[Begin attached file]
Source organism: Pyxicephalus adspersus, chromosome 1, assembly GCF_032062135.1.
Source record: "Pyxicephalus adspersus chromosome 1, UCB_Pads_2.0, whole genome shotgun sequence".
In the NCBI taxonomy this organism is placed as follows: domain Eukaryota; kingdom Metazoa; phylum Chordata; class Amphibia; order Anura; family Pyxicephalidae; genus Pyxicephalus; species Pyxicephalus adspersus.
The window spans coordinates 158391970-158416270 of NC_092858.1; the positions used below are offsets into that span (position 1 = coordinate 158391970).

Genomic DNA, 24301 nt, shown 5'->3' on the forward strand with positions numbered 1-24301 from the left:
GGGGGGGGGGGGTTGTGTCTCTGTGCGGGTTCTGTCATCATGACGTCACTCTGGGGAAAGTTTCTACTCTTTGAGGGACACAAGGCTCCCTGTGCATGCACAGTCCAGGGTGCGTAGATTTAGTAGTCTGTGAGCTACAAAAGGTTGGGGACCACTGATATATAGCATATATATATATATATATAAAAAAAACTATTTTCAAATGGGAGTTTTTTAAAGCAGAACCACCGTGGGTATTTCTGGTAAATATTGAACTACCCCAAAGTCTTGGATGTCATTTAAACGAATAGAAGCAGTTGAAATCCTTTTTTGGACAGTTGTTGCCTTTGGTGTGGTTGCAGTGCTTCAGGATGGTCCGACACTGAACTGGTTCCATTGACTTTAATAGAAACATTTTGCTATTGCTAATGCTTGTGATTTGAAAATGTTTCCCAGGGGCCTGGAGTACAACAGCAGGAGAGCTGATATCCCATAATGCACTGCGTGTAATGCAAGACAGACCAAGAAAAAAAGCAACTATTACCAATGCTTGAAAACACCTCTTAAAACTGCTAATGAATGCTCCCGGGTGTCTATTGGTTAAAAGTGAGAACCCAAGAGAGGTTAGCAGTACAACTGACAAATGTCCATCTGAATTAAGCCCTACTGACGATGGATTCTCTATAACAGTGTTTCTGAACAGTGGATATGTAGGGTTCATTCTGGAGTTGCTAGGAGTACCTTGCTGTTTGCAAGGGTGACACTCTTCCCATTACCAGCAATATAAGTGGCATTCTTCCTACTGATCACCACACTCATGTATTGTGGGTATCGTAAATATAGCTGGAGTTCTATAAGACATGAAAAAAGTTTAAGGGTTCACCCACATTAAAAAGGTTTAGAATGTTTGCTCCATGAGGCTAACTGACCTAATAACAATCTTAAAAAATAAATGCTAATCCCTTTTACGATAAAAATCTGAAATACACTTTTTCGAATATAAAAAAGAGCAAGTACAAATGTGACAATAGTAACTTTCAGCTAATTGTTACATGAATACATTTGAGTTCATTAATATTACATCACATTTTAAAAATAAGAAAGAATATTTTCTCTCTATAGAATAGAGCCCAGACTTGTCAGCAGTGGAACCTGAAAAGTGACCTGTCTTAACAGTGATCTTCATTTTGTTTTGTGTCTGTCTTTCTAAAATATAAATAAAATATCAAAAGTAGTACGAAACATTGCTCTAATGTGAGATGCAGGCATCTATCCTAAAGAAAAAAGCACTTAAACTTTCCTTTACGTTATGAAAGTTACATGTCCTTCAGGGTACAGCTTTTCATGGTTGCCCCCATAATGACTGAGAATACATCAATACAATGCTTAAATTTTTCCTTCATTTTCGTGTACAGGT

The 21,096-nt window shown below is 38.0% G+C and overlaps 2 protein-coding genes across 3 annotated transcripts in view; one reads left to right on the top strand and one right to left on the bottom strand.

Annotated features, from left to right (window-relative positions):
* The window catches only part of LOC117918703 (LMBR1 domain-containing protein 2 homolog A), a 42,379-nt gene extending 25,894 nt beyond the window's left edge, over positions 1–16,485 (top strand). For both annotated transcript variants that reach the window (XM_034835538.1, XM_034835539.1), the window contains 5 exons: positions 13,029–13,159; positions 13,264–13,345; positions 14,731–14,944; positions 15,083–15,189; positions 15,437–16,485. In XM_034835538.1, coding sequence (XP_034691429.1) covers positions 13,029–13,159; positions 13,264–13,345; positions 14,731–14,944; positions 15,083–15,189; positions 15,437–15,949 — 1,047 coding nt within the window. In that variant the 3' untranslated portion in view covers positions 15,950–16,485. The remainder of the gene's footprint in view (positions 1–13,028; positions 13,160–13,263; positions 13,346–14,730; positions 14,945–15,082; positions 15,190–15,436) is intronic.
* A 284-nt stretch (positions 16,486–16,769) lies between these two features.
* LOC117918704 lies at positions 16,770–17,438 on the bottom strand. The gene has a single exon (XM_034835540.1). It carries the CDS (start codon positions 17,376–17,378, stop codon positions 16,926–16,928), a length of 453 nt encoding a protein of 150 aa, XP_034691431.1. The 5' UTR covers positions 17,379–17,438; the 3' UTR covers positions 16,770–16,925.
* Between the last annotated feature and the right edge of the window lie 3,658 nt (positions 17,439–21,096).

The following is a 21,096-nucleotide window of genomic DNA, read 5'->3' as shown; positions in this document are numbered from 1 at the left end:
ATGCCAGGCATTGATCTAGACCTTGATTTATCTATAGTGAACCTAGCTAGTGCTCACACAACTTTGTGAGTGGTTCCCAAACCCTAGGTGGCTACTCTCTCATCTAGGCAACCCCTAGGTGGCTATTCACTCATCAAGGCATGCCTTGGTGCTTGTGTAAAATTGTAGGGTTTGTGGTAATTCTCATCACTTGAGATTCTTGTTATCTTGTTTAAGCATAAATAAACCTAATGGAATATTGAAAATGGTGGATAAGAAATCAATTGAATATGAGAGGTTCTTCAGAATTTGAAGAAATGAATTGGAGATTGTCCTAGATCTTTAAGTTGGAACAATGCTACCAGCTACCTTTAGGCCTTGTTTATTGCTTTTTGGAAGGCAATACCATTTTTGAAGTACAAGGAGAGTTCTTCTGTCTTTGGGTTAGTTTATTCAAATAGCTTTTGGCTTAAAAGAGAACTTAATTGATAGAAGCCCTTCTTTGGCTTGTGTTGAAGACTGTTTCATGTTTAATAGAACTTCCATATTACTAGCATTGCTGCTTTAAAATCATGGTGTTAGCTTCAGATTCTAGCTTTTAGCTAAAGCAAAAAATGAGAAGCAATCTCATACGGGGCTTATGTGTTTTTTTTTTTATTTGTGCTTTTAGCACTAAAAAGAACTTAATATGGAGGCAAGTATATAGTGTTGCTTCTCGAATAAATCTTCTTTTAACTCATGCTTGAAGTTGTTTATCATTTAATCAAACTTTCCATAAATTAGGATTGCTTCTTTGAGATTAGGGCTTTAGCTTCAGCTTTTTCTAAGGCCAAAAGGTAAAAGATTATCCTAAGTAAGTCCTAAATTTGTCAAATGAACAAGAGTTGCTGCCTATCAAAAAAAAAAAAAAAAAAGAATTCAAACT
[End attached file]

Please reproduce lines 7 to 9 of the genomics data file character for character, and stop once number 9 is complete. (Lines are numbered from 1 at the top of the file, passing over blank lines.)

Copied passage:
The 21,096-nt window shown below is 38.0% G+C and overlaps 2 protein-coding genes across 3 annotated transcripts in view; one reads left to right on the top strand and one right to left on the bottom strand.

Annotated features, from left to right (window-relative positions):
* The window catches only part of LOC117918703 (LMBR1 domain-containing protein 2 homolog A), a 42,379-nt gene extending 25,894 nt beyond the window's left edge, over positions 1–16,485 (top strand). For both annotated transcript variants that reach the window (XM_034835538.1, XM_034835539.1), the window contains 5 exons: positions 13,029–13,159; positions 13,264–13,345; positions 14,731–14,944; positions 15,083–15,189; positions 15,437–16,485. In XM_034835538.1, coding sequence (XP_034691429.1) covers positions 13,029–13,159; positions 13,264–13,345; positions 14,731–14,944; positions 15,083–15,189; positions 15,437–15,949 — 1,047 coding nt within the window. In that variant the 3' untranslated portion in view covers positions 15,950–16,485. The remainder of the gene's footprint in view (positions 1–13,028; positions 13,160–13,263; positions 13,346–14,730; positions 14,945–15,082; positions 15,190–15,436) is intronic.